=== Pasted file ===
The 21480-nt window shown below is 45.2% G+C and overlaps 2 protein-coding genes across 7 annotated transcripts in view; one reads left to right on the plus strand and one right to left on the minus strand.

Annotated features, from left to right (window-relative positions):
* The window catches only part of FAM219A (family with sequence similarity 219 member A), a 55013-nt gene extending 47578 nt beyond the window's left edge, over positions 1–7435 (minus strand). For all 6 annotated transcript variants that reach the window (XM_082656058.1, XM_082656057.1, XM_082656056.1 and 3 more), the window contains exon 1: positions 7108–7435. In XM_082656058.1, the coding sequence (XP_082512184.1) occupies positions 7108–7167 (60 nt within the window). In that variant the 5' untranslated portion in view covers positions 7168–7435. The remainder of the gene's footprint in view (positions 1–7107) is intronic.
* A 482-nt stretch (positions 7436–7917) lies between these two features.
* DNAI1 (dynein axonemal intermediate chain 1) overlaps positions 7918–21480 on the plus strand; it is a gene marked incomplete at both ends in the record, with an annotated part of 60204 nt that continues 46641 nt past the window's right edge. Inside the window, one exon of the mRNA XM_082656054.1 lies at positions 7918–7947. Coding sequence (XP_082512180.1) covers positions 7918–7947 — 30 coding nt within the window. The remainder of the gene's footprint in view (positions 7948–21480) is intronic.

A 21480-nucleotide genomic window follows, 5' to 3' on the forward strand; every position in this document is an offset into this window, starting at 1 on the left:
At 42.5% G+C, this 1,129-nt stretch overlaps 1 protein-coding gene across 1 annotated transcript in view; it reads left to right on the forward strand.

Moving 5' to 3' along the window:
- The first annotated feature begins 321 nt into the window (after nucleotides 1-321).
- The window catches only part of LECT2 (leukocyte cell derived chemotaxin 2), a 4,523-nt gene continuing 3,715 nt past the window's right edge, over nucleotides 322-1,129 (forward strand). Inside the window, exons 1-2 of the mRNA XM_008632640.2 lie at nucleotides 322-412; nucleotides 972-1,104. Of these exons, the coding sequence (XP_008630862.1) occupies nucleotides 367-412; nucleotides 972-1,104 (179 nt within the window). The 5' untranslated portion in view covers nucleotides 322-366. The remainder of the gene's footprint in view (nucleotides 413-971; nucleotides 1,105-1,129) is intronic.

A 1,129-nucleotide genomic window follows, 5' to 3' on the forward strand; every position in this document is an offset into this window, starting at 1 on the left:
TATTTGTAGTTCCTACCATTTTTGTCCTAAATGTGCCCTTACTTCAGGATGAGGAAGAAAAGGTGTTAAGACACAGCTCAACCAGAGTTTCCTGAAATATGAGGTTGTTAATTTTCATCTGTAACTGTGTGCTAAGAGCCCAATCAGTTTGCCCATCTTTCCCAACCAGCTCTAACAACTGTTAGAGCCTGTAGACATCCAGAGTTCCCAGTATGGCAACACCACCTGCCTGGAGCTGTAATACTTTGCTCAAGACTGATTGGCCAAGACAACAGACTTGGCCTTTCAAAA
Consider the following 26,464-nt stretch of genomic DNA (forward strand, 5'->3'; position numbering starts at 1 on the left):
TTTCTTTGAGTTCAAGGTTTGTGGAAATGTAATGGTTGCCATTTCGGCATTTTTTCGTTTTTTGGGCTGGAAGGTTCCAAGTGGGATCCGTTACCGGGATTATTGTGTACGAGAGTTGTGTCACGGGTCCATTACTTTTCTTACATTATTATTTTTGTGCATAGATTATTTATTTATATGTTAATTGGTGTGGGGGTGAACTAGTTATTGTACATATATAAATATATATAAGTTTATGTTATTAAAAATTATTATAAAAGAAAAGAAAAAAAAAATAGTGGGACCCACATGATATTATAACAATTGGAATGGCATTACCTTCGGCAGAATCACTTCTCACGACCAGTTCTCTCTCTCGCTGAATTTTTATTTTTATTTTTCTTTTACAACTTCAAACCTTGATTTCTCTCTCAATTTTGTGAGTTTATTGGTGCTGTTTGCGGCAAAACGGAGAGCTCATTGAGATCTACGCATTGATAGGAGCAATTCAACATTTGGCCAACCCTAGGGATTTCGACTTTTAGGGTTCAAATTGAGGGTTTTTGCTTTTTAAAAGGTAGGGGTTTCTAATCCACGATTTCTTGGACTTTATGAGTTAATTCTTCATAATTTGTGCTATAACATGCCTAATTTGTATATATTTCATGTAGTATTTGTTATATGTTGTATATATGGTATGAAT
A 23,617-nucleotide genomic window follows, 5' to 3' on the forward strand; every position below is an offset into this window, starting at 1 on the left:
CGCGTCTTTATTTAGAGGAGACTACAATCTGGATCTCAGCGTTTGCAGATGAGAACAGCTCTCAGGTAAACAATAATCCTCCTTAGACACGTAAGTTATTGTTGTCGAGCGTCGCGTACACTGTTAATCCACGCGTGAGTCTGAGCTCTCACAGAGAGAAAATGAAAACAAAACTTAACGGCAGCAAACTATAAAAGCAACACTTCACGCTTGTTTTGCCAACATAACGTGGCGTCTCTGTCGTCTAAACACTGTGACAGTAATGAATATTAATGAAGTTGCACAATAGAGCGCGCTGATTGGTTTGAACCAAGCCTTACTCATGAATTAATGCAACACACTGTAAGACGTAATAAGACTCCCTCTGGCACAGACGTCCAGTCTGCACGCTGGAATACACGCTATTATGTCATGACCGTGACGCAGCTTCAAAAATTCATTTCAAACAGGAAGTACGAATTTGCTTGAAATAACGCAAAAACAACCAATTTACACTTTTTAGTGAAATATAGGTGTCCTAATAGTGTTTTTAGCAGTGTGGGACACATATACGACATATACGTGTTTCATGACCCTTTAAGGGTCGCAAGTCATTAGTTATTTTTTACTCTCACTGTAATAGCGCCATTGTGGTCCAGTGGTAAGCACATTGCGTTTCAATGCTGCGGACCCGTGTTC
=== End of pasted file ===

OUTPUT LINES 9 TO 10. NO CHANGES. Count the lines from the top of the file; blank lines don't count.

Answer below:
- The first annotated feature begins 321 nt into the window (after nucleotides 1-321).
- The window catches only part of LECT2 (leukocyte cell derived chemotaxin 2), a 4,523-nt gene continuing 3,715 nt past the window's right edge, over nucleotides 322-1,129 (forward strand). Inside the window, exons 1-2 of the mRNA XM_008632640.2 lie at nucleotides 322-412; nucleotides 972-1,104. Of these exons, the coding sequence (XP_008630862.1) occupies nucleotides 367-412; nucleotides 972-1,104 (179 nt within the window). The 5' untranslated portion in view covers nucleotides 322-366. The remainder of the gene's footprint in view (nucleotides 413-971; nucleotides 1,105-1,129) is intronic.